KC Gardens

Flowers for Valentines Day -- How does that happen in winter?

Tip of the Week

Dr. Cheryl Boyer, assistant professor of nursery crops at Kansas State University, has penned another perfect article that I think is worth sharing. The following is her take on how Valentine’s Day flowers end up on your office desk or kitchen table. Enjoy - Dennis

Have you ever wondered how exactly it is that there are plenty of flowers for everyone on Valentine’s Day? I mean, it’s not like there are cut flower growers (producing hundreds of different types of flowers) in every city and town. How is it that you get a fresh bouquet of roses or tulips (in the off season) by just popping into your local floral shop or grocery store?

It’s a huge international effort, that’s how. Many of the out of season and exotic cut flowers sold in the U.S. are grown in Columbia, Ecuador, the Netherlands, Mexico, Costa Rica, Guatemala and Thailand. Other leaders in worldwide cut flower exports include Israel and Italy. These producers have highly sophisticated, automated greenhouse systems and teams of people to manage everything from pest control to plant selection and harvest. It’s fascinating. Growing plants is certainly an art and a science.

Growing the plants/flowers can be pretty complicated, but selling the flowers can be mind-boggling. After the flowers are packed and prepared for shipping (held in water, cool, almost freezing temperature in the trucks), they are delivered to a “market”. This is not just any market; this is the equivalent to the New York Stock Exchange for flowers, an auction house located in the Netherlands (the largest distributor of cut flowers in the world). In this huge auction house Aalsmeer Auction in Holland is the fourth largest building in the world at 10.6 million square feet (243 acres), the racks of flowers (20 million are sold daily) are paraded very quickly in front of buyers while detailed data and pictures of the freshly harvested product are flashed on screens above. Buyers are seated in theater seating (with tables for their laptops, so it’s also a bit like a college classroom except that you can have food delivered to you like at a ball game) and bid quickly (less than 60 seconds) in order to get the best price for their customers. The price starts high, but if they wait too long, they might not be able to get the flowers their customers need.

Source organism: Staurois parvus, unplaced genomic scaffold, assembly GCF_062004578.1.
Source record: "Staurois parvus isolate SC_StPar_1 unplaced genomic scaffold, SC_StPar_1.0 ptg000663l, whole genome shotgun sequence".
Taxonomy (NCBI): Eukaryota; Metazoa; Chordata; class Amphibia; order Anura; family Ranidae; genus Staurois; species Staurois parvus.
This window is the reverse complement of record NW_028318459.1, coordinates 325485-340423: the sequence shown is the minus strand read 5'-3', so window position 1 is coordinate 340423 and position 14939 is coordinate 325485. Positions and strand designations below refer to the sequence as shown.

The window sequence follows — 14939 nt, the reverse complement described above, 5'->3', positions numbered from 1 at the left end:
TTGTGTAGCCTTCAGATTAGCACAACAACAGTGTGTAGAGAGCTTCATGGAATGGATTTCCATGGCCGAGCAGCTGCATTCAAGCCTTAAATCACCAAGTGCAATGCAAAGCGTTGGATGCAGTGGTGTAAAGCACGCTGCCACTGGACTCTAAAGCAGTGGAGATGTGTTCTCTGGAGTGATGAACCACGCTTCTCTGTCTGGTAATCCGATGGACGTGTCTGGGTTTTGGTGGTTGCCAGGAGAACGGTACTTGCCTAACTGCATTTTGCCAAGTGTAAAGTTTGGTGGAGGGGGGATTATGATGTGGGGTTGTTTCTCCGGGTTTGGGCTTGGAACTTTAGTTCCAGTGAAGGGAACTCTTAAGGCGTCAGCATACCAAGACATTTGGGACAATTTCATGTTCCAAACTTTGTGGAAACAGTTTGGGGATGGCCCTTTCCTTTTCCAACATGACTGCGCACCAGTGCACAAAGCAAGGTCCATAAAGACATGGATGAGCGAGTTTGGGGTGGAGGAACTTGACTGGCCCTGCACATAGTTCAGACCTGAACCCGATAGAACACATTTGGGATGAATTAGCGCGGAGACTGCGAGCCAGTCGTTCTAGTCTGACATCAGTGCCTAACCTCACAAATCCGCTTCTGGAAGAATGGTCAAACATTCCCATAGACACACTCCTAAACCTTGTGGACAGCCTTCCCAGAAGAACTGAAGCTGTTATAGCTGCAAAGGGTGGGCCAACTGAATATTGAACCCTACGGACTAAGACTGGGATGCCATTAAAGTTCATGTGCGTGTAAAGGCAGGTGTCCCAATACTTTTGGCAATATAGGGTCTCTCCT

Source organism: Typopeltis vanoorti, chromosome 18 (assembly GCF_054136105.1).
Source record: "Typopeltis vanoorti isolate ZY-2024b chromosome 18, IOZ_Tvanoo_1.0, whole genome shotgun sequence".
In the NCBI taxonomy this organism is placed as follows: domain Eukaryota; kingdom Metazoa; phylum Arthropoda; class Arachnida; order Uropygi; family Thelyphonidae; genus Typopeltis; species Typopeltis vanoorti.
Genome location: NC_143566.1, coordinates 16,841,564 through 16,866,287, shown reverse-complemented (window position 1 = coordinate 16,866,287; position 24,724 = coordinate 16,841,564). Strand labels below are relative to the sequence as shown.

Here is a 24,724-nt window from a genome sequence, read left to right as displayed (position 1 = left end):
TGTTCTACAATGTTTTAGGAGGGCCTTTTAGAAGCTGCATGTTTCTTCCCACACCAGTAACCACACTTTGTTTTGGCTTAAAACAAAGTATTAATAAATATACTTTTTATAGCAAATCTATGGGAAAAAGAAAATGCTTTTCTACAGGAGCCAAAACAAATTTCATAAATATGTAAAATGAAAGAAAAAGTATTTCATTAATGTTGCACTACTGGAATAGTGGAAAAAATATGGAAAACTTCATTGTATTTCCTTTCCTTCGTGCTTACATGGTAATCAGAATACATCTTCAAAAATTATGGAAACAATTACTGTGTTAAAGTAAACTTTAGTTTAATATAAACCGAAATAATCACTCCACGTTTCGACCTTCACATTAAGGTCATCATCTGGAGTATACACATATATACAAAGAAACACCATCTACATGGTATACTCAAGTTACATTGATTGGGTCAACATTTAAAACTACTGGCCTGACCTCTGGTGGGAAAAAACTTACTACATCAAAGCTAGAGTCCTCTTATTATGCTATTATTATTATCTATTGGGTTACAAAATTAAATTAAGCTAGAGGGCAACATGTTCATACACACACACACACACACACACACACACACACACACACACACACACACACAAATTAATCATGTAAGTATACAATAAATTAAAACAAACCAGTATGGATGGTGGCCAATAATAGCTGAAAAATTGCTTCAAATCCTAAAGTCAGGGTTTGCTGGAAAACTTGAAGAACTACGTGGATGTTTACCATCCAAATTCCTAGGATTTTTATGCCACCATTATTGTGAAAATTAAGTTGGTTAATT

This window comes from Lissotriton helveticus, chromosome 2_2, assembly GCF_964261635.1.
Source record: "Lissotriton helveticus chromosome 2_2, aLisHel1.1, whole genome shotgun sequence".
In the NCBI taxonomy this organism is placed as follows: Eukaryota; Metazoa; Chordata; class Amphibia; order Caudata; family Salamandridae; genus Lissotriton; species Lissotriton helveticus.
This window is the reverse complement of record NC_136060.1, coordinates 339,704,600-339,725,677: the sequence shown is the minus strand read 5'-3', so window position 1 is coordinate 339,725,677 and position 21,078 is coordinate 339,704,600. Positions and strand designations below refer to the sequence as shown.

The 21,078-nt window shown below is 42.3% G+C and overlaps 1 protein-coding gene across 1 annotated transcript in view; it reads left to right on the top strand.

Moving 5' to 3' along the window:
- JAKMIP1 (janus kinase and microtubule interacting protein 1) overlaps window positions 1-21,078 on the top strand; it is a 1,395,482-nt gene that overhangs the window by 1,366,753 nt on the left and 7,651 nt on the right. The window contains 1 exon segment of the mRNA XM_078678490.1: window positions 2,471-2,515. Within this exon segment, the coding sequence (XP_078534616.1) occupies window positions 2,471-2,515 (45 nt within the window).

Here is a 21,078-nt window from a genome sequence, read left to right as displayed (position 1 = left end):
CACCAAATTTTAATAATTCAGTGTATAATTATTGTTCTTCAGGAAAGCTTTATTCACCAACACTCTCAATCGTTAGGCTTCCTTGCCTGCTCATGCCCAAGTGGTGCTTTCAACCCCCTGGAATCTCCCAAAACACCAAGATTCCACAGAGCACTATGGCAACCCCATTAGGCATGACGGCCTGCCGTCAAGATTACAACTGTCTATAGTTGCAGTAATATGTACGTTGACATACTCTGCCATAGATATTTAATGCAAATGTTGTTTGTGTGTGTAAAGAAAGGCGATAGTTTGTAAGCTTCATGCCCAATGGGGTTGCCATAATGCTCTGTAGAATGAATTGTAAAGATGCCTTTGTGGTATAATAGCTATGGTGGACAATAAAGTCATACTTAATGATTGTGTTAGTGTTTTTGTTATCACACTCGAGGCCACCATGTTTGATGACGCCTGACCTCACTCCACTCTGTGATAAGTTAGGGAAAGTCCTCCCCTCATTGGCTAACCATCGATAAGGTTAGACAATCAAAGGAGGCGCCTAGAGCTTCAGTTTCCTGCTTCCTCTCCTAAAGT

As soon as the flowers are run through the auction room, they are transferred to a shipping area to be delivered across the world. In fact, Aalsmeer Auction is located adjacent to a major airport so that flowers can go directly to their final destinations. Once flowers are in the air, if they are coming to your town they will probably be delivered to a broker in Chicago or Miami who then sells them to wholesalers who break up the racks and prepare smaller lots to send to your local florist. All of this happens within two to six days of being plucked from a plant (most often 48 hours).

While most plants get delivered to your kitchen countertop this way, there are certainly domestic cut flower growers who provide an equally good product and require less shipping. California, Florida, Hawaii and Colorado have the largest cut flower production areas in the U.S. You’ll also find local folks who grow a small number of delicate or regional specialty cut flowers. To find one near you, use the search tool at the Association of Specialty Cut Flower Growers website (www.ascfg.org). The Great Plains has its own special offerings for floral designs and you may just find a prairie plant flower or seed head in your next bouquet.

So, to answer the original question: How can there be enough flowers for everyone on Valentine’s Day? Just remember, while it may be winter here, it is summer south of the equator. Seasonality can disrupt some international crops, but it usually only affects price, not supply, as growers simply increase production somewhere else in the world. In fact, the increase in production around Valentine’s Day and Mother’s Day is generally only about 15 percent. So this year as you’re admiring the beautiful flowers from your sweetie, take a minute to think about the long (but quick) journey they took to be in your hands. And keep an eye out for local flowers, too.

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